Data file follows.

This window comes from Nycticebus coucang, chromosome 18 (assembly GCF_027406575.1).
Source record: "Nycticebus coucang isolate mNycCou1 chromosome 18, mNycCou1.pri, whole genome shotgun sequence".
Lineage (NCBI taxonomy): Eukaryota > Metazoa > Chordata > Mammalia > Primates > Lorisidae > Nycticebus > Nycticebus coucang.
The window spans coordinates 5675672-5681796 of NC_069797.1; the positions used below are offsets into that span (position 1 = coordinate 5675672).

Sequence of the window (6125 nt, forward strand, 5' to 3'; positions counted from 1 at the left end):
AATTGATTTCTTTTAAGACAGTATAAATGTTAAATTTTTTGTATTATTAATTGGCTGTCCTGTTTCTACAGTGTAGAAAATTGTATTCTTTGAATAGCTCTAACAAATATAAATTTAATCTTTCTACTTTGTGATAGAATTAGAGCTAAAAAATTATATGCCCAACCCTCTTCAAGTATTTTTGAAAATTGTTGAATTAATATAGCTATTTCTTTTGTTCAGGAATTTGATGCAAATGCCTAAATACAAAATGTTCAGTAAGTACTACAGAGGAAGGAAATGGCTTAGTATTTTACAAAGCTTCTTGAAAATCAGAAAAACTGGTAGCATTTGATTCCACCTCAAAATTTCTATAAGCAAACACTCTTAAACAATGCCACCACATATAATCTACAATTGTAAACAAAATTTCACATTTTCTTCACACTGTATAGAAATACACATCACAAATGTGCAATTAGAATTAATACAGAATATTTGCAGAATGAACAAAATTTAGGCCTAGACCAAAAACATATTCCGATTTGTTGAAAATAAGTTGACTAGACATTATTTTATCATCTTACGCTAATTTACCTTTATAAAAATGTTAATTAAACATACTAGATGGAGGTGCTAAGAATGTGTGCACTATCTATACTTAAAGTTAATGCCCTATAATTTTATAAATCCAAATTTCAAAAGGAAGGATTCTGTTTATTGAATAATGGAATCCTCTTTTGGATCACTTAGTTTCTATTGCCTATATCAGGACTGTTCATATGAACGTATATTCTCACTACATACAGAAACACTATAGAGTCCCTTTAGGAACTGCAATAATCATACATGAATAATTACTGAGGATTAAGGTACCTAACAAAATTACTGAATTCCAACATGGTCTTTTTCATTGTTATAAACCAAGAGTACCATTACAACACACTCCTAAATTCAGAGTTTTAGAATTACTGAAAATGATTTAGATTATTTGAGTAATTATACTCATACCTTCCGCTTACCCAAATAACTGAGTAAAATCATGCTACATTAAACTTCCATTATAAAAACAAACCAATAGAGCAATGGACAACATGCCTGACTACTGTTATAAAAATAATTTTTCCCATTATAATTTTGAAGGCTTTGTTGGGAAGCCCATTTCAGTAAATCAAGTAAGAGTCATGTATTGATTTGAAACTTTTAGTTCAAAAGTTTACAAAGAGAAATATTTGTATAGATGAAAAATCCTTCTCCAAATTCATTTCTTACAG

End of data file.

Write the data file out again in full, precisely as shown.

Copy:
This window comes from Nycticebus coucang, chromosome 18 (assembly GCF_027406575.1).
Source record: "Nycticebus coucang isolate mNycCou1 chromosome 18, mNycCou1.pri, whole genome shotgun sequence".
Lineage (NCBI taxonomy): Eukaryota > Metazoa > Chordata > Mammalia > Primates > Lorisidae > Nycticebus > Nycticebus coucang.
The window spans coordinates 5675672-5681796 of NC_069797.1; the positions used below are offsets into that span (position 1 = coordinate 5675672).

Sequence of the window (6125 nt, forward strand, 5' to 3'; positions counted from 1 at the left end):
AATTGATTTCTTTTAAGACAGTATAAATGTTAAATTTTTTGTATTATTAATTGGCTGTCCTGTTTCTACAGTGTAGAAAATTGTATTCTTTGAATAGCTCTAACAAATATAAATTTAATCTTTCTACTTTGTGATAGAATTAGAGCTAAAAAATTATATGCCCAACCCTCTTCAAGTATTTTTGAAAATTGTTGAATTAATATAGCTATTTCTTTTGTTCAGGAATTTGATGCAAATGCCTAAATACAAAATGTTCAGTAAGTACTACAGAGGAAGGAAATGGCTTAGTATTTTACAAAGCTTCTTGAAAATCAGAAAAACTGGTAGCATTTGATTCCACCTCAAAATTTCTATAAGCAAACACTCTTAAACAATGCCACCACATATAATCTACAATTGTAAACAAAATTTCACATTTTCTTCACACTGTATAGAAATACACATCACAAATGTGCAATTAGAATTAATACAGAATATTTGCAGAATGAACAAAATTTAGGCCTAGACCAAAAACATATTCCGATTTGTTGAAAATAAGTTGACTAGACATTATTTTATCATCTTACGCTAATTTACCTTTATAAAAATGTTAATTAAACATACTAGATGGAGGTGCTAAGAATGTGTGCACTATCTATACTTAAAGTTAATGCCCTATAATTTTATAAATCCAAATTTCAAAAGGAAGGATTCTGTTTATTGAATAATGGAATCCTCTTTTGGATCACTTAGTTTCTATTGCCTATATCAGGACTGTTCATATGAACGTATATTCTCACTACATACAGAAACACTATAGAGTCCCTTTAGGAACTGCAATAATCATACATGAATAATTACTGAGGATTAAGGTACCTAACAAAATTACTGAATTCCAACATGGTCTTTTTCATTGTTATAAACCAAGAGTACCATTACAACACACTCCTAAATTCAGAGTTTTAGAATTACTGAAAATGATTTAGATTATTTGAGTAATTATACTCATACCTTCCGCTTACCCAAATAACTGAGTAAAATCATGCTACATTAAACTTCCATTATAAAAACAAACCAATAGAGCAATGGACAACATGCCTGACTACTGTTATAAAAATAATTTTTCCCATTATAATTTTGAAGGCTTTGTTGGGAAGCCCATTTCAGTAAATCAAGTAAGAGTCATGTATTGATTTGAAACTTTTAGTTCAAAAGTTTACAAAGAGAAATATTTGTATAGATGAAAAATCCTTCTCCAAATTCATTTCTTACAG